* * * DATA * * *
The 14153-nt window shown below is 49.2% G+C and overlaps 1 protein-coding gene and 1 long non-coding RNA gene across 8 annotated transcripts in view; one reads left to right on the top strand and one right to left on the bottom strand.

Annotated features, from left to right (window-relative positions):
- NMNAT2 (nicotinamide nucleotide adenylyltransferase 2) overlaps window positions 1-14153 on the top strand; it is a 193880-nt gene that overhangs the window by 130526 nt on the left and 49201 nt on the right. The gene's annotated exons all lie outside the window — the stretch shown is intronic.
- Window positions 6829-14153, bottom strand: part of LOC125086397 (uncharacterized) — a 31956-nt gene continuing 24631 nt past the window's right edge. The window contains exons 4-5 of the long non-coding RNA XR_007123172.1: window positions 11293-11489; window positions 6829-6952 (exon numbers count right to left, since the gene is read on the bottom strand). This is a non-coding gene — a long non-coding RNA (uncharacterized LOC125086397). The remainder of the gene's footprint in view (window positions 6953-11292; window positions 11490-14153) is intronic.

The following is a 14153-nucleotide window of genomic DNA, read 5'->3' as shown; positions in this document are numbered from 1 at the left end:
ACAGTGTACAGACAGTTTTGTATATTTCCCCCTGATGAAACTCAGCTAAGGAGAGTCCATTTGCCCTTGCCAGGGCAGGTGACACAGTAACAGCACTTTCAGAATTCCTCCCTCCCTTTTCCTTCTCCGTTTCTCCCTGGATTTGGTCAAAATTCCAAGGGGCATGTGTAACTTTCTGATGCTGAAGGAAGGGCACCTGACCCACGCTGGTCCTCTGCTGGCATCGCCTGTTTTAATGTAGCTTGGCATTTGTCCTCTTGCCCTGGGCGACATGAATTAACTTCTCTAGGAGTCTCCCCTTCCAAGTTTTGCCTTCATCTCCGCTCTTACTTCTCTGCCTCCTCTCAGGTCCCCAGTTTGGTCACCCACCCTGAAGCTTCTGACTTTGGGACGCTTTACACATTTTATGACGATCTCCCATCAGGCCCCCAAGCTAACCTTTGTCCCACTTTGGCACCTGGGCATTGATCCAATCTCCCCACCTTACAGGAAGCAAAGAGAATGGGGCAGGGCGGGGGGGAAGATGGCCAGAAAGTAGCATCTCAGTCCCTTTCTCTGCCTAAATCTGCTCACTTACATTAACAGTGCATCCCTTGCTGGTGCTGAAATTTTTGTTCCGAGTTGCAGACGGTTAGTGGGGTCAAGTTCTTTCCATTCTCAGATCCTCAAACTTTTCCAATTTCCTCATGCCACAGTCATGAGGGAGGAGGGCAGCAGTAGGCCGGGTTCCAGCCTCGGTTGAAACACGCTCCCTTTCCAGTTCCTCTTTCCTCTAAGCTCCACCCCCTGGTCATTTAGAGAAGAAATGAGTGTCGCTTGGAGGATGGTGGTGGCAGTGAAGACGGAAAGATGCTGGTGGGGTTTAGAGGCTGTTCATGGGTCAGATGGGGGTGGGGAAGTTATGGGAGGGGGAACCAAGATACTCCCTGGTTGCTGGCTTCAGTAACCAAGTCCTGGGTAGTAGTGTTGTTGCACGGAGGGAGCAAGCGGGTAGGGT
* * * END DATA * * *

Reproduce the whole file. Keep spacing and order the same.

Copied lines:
The 14153-nt window shown below is 49.2% G+C and overlaps 1 protein-coding gene and 1 long non-coding RNA gene across 8 annotated transcripts in view; one reads left to right on the top strand and one right to left on the bottom strand.

Annotated features, from left to right (window-relative positions):
- NMNAT2 (nicotinamide nucleotide adenylyltransferase 2) overlaps window positions 1-14153 on the top strand; it is a 193880-nt gene that overhangs the window by 130526 nt on the left and 49201 nt on the right. The gene's annotated exons all lie outside the window — the stretch shown is intronic.
- Window positions 6829-14153, bottom strand: part of LOC125086397 (uncharacterized) — a 31956-nt gene continuing 24631 nt past the window's right edge. The window contains exons 4-5 of the long non-coding RNA XR_007123172.1: window positions 11293-11489; window positions 6829-6952 (exon numbers count right to left, since the gene is read on the bottom strand). This is a non-coding gene — a long non-coding RNA (uncharacterized LOC125086397). The remainder of the gene's footprint in view (window positions 6953-11292; window positions 11490-14153) is intronic.

The following is a 14153-nucleotide window of genomic DNA, read 5'->3' as shown; positions in this document are numbered from 1 at the left end:
ACAGTGTACAGACAGTTTTGTATATTTCCCCCTGATGAAACTCAGCTAAGGAGAGTCCATTTGCCCTTGCCAGGGCAGGTGACACAGTAACAGCACTTTCAGAATTCCTCCCTCCCTTTTCCTTCTCCGTTTCTCCCTGGATTTGGTCAAAATTCCAAGGGGCATGTGTAACTTTCTGATGCTGAAGGAAGGGCACCTGACCCACGCTGGTCCTCTGCTGGCATCGCCTGTTTTAATGTAGCTTGGCATTTGTCCTCTTGCCCTGGGCGACATGAATTAACTTCTCTAGGAGTCTCCCCTTCCAAGTTTTGCCTTCATCTCCGCTCTTACTTCTCTGCCTCCTCTCAGGTCCCCAGTTTGGTCACCCACCCTGAAGCTTCTGACTTTGGGACGCTTTACACATTTTATGACGATCTCCCATCAGGCCCCCAAGCTAACCTTTGTCCCACTTTGGCACCTGGGCATTGATCCAATCTCCCCACCTTACAGGAAGCAAAGAGAATGGGGCAGGGCGGGGGGGAAGATGGCCAGAAAGTAGCATCTCAGTCCCTTTCTCTGCCTAAATCTGCTCACTTACATTAACAGTGCATCCCTTGCTGGTGCTGAAATTTTTGTTCCGAGTTGCAGACGGTTAGTGGGGTCAAGTTCTTTCCATTCTCAGATCCTCAAACTTTTCCAATTTCCTCATGCCACAGTCATGAGGGAGGAGGGCAGCAGTAGGCCGGGTTCCAGCCTCGGTTGAAACACGCTCCCTTTCCAGTTCCTCTTTCCTCTAAGCTCCACCCCCTGGTCATTTAGAGAAGAAATGAGTGTCGCTTGGAGGATGGTGGTGGCAGTGAAGACGGAAAGATGCTGGTGGGGTTTAGAGGCTGTTCATGGGTCAGATGGGGGTGGGGAAGTTATGGGAGGGGGAACCAAGATACTCCCTGGTTGCTGGCTTCAGTAACCAAGTCCTGGGTAGTAGTGTTGTTGCACGGAGGGAGCAAGCGGGTAGGGT